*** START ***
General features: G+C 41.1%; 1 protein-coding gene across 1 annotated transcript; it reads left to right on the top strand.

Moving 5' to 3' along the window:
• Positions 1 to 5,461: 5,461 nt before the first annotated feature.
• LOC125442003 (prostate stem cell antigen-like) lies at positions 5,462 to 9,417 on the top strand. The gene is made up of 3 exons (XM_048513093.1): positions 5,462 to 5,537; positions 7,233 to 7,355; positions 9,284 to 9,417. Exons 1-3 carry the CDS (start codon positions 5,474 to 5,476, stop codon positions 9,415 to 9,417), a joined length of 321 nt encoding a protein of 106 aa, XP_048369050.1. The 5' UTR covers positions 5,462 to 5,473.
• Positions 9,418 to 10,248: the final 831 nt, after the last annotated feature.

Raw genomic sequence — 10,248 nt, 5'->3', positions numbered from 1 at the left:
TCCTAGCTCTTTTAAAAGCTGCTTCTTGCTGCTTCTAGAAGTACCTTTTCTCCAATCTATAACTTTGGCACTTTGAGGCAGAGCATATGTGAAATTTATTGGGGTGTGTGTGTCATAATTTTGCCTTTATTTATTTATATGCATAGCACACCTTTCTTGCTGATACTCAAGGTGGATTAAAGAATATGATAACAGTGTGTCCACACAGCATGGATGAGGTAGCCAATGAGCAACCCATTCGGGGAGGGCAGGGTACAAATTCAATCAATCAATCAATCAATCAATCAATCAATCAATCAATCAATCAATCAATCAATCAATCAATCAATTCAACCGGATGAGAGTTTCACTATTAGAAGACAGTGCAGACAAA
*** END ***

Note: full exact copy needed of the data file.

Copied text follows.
General features: G+C 41.1%; 1 protein-coding gene across 1 annotated transcript; it reads left to right on the top strand.

Moving 5' to 3' along the window:
• Positions 1 to 5,461: 5,461 nt before the first annotated feature.
• LOC125442003 (prostate stem cell antigen-like) lies at positions 5,462 to 9,417 on the top strand. The gene is made up of 3 exons (XM_048513093.1): positions 5,462 to 5,537; positions 7,233 to 7,355; positions 9,284 to 9,417. Exons 1-3 carry the CDS (start codon positions 5,474 to 5,476, stop codon positions 9,415 to 9,417), a joined length of 321 nt encoding a protein of 106 aa, XP_048369050.1. The 5' UTR covers positions 5,462 to 5,473.
• Positions 9,418 to 10,248: the final 831 nt, after the last annotated feature.

Raw genomic sequence — 10,248 nt, 5'->3', positions numbered from 1 at the left:
TCCTAGCTCTTTTAAAAGCTGCTTCTTGCTGCTTCTAGAAGTACCTTTTCTCCAATCTATAACTTTGGCACTTTGAGGCAGAGCATATGTGAAATTTATTGGGGTGTGTGTGTCATAATTTTGCCTTTATTTATTTATATGCATAGCACACCTTTCTTGCTGATACTCAAGGTGGATTAAAGAATATGATAACAGTGTGTCCACACAGCATGGATGAGGTAGCCAATGAGCAACCCATTCGGGGAGGGCAGGGTACAAATTCAATCAATCAATCAATCAATCAATCAATCAATCAATCAATCAATCAATCAATCAATCAATCAATCAATTCAACCGGATGAGAGTTTCACTATTAGAAGACAGTGCAGACAAA